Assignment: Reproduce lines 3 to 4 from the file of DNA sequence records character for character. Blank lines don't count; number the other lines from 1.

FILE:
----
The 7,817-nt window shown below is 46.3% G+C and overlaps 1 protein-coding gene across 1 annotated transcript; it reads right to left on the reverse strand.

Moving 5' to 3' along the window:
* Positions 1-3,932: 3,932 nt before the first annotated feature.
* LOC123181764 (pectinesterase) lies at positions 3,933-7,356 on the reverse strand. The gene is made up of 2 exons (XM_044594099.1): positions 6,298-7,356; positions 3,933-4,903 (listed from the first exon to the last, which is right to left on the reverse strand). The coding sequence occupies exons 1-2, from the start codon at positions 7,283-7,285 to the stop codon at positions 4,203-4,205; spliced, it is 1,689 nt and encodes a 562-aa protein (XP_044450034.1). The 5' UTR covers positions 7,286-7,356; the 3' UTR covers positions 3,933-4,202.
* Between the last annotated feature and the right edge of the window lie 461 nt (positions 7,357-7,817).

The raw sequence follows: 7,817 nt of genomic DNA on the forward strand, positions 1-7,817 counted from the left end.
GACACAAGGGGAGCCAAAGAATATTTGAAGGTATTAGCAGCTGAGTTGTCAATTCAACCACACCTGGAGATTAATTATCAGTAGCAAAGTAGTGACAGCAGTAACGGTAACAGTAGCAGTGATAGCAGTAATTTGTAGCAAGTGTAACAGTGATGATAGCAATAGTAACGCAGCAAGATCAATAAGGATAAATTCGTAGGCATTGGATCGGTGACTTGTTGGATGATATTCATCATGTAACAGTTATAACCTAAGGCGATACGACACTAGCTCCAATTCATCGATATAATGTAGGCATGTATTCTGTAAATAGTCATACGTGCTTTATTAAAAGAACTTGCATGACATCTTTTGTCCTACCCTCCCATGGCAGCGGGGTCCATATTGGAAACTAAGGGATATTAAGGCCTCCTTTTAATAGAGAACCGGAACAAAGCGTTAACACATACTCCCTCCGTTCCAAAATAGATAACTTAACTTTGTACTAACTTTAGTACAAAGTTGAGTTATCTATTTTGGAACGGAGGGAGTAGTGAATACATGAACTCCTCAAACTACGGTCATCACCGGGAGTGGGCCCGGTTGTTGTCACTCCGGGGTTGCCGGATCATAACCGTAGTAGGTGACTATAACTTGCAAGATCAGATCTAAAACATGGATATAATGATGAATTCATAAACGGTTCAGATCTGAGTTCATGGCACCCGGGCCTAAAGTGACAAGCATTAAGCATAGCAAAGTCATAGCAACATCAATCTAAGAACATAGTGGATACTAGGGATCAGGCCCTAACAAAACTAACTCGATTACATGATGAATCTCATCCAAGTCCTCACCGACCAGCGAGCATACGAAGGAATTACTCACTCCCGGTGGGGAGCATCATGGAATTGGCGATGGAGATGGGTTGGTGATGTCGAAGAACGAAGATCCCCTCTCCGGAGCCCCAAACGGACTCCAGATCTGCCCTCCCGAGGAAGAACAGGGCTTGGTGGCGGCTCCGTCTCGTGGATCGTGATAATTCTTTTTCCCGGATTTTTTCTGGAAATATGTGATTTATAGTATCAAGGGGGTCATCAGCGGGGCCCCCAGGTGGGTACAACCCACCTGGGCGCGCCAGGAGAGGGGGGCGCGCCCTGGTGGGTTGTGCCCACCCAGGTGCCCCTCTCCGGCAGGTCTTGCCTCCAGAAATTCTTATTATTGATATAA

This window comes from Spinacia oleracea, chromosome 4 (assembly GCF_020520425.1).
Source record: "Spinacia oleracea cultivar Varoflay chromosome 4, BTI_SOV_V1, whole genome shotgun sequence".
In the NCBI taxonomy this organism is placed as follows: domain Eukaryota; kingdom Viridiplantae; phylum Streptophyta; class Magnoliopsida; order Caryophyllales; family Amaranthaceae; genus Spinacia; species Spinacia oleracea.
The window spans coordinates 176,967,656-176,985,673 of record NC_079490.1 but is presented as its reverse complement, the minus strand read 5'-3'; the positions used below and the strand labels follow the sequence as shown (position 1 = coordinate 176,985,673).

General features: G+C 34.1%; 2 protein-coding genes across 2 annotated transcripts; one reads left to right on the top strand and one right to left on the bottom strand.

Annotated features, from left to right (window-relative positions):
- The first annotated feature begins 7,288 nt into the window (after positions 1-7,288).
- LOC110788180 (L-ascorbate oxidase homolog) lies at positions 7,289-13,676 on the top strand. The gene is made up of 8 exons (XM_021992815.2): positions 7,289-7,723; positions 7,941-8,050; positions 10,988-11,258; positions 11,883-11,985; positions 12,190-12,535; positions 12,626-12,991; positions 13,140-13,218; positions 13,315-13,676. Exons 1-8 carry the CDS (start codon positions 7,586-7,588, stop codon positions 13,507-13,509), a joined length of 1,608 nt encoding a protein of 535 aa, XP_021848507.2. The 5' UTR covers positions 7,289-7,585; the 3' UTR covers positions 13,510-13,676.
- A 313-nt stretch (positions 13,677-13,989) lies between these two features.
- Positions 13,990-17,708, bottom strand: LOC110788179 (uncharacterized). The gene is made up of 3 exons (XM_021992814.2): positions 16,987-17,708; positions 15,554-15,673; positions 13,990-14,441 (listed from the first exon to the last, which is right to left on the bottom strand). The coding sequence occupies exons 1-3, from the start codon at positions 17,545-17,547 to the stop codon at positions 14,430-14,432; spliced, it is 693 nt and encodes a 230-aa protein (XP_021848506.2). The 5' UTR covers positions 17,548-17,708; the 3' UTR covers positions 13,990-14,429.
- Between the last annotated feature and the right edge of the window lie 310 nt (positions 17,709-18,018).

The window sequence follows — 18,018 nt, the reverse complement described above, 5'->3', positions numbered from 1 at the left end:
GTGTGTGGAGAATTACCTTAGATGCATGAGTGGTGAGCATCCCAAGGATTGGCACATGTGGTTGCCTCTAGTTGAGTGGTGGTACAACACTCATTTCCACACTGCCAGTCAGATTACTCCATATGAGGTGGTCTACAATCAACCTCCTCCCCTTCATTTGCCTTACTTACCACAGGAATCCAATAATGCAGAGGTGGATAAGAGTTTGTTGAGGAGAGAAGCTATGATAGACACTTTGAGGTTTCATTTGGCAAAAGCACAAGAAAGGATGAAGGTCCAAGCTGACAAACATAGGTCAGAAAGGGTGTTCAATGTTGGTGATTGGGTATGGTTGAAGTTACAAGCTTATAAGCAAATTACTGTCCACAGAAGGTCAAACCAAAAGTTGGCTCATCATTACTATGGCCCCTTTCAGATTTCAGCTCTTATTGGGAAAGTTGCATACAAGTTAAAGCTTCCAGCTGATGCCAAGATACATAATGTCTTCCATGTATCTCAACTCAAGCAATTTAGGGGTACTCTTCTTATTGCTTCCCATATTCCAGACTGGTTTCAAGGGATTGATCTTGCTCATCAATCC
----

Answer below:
* Positions 1-3,932: 3,932 nt before the first annotated feature.
* LOC123181764 (pectinesterase) lies at positions 3,933-7,356 on the reverse strand. The gene is made up of 2 exons (XM_044594099.1): positions 6,298-7,356; positions 3,933-4,903 (listed from the first exon to the last, which is right to left on the reverse strand). The coding sequence occupies exons 1-2, from the start codon at positions 7,283-7,285 to the stop codon at positions 4,203-4,205; spliced, it is 1,689 nt and encodes a 562-aa protein (XP_044450034.1). The 5' UTR covers positions 7,286-7,356; the 3' UTR covers positions 3,933-4,202.